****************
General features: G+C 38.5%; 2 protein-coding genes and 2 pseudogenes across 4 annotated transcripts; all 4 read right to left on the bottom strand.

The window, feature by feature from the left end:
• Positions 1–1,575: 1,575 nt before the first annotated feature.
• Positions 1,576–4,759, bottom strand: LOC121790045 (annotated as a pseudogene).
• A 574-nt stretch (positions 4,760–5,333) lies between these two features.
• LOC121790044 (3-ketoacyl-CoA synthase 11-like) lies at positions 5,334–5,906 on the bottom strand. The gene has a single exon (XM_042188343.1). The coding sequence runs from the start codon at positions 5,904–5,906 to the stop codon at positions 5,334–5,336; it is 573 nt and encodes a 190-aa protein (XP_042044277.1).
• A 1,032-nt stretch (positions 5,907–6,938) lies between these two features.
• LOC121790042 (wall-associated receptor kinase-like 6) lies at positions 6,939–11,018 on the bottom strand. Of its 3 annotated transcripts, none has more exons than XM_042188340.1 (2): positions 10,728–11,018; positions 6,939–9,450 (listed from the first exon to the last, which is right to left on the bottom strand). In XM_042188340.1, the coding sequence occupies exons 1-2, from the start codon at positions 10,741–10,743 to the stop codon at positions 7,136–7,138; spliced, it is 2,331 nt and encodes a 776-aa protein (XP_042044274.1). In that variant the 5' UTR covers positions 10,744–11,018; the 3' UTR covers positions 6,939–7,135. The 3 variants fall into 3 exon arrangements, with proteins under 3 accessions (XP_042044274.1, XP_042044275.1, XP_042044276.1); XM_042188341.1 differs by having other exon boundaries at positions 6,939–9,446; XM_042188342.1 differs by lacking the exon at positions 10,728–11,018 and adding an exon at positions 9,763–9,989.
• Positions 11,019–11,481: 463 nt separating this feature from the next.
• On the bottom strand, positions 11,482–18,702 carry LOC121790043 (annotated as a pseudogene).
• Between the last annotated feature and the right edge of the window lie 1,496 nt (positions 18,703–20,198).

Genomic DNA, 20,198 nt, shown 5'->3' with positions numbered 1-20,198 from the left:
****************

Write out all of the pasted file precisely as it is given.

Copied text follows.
General features: G+C 38.5%; 2 protein-coding genes and 2 pseudogenes across 4 annotated transcripts; all 4 read right to left on the bottom strand.

The window, feature by feature from the left end:
• Positions 1–1,575: 1,575 nt before the first annotated feature.
• Positions 1,576–4,759, bottom strand: LOC121790045 (annotated as a pseudogene).
• A 574-nt stretch (positions 4,760–5,333) lies between these two features.
• LOC121790044 (3-ketoacyl-CoA synthase 11-like) lies at positions 5,334–5,906 on the bottom strand. The gene has a single exon (XM_042188343.1). The coding sequence runs from the start codon at positions 5,904–5,906 to the stop codon at positions 5,334–5,336; it is 573 nt and encodes a 190-aa protein (XP_042044277.1).
• A 1,032-nt stretch (positions 5,907–6,938) lies between these two features.
• LOC121790042 (wall-associated receptor kinase-like 6) lies at positions 6,939–11,018 on the bottom strand. Of its 3 annotated transcripts, none has more exons than XM_042188340.1 (2): positions 10,728–11,018; positions 6,939–9,450 (listed from the first exon to the last, which is right to left on the bottom strand). In XM_042188340.1, the coding sequence occupies exons 1-2, from the start codon at positions 10,741–10,743 to the stop codon at positions 7,136–7,138; spliced, it is 2,331 nt and encodes a 776-aa protein (XP_042044274.1). In that variant the 5' UTR covers positions 10,744–11,018; the 3' UTR covers positions 6,939–7,135. The 3 variants fall into 3 exon arrangements, with proteins under 3 accessions (XP_042044274.1, XP_042044275.1, XP_042044276.1); XM_042188341.1 differs by having other exon boundaries at positions 6,939–9,446; XM_042188342.1 differs by lacking the exon at positions 10,728–11,018 and adding an exon at positions 9,763–9,989.
• Positions 11,019–11,481: 463 nt separating this feature from the next.
• On the bottom strand, positions 11,482–18,702 carry LOC121790043 (annotated as a pseudogene).
• Between the last annotated feature and the right edge of the window lie 1,496 nt (positions 18,703–20,198).

Genomic DNA, 20,198 nt, shown 5'->3' with positions numbered 1-20,198 from the left: